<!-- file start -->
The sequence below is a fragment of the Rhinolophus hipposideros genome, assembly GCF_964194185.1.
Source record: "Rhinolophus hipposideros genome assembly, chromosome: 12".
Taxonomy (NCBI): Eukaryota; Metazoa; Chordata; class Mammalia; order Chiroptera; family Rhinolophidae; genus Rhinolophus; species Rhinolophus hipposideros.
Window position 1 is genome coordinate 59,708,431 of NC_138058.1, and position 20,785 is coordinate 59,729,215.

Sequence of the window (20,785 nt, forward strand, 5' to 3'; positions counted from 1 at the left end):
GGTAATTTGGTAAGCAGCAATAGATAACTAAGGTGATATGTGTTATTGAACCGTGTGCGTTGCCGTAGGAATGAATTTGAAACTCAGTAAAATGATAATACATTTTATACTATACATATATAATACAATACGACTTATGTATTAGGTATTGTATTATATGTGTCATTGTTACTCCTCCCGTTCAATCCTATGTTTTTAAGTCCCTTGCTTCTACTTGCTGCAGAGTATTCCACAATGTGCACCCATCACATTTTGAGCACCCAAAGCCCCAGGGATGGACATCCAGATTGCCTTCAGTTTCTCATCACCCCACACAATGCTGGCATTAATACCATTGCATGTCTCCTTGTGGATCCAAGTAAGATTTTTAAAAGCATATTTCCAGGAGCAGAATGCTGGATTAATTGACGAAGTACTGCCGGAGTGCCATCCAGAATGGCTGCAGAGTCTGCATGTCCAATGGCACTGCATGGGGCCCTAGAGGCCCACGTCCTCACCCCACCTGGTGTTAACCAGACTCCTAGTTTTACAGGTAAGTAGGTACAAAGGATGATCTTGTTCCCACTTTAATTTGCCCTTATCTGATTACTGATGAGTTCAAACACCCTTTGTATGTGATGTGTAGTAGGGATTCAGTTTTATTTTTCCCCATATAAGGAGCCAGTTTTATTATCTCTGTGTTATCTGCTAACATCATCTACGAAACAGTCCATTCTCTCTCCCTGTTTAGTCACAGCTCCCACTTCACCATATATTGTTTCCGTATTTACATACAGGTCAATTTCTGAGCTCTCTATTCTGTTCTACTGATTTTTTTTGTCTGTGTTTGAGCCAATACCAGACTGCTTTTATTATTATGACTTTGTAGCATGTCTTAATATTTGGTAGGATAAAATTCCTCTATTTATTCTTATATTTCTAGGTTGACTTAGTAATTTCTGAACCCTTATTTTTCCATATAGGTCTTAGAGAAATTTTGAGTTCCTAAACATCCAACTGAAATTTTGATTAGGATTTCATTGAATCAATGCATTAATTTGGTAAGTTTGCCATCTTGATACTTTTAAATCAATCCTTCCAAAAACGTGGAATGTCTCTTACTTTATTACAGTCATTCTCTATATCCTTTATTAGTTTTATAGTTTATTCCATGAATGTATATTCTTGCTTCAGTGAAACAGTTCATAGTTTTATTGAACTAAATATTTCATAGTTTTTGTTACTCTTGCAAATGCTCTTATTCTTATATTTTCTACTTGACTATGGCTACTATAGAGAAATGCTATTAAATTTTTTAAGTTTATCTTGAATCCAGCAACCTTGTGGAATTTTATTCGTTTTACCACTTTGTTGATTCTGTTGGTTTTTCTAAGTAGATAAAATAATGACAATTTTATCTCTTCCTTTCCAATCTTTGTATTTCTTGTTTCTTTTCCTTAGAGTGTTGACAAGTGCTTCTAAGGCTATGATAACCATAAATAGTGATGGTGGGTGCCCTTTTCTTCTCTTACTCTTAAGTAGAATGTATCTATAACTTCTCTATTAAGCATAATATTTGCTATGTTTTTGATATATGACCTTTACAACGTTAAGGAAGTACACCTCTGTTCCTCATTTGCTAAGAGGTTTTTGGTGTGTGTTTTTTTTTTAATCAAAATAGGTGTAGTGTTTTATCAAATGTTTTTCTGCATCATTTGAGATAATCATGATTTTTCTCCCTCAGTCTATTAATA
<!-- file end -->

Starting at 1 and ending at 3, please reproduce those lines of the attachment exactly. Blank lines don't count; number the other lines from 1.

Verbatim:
The sequence below is a fragment of the Rhinolophus hipposideros genome, assembly GCF_964194185.1.
Source record: "Rhinolophus hipposideros genome assembly, chromosome: 12".
Taxonomy (NCBI): Eukaryota; Metazoa; Chordata; class Mammalia; order Chiroptera; family Rhinolophidae; genus Rhinolophus; species Rhinolophus hipposideros.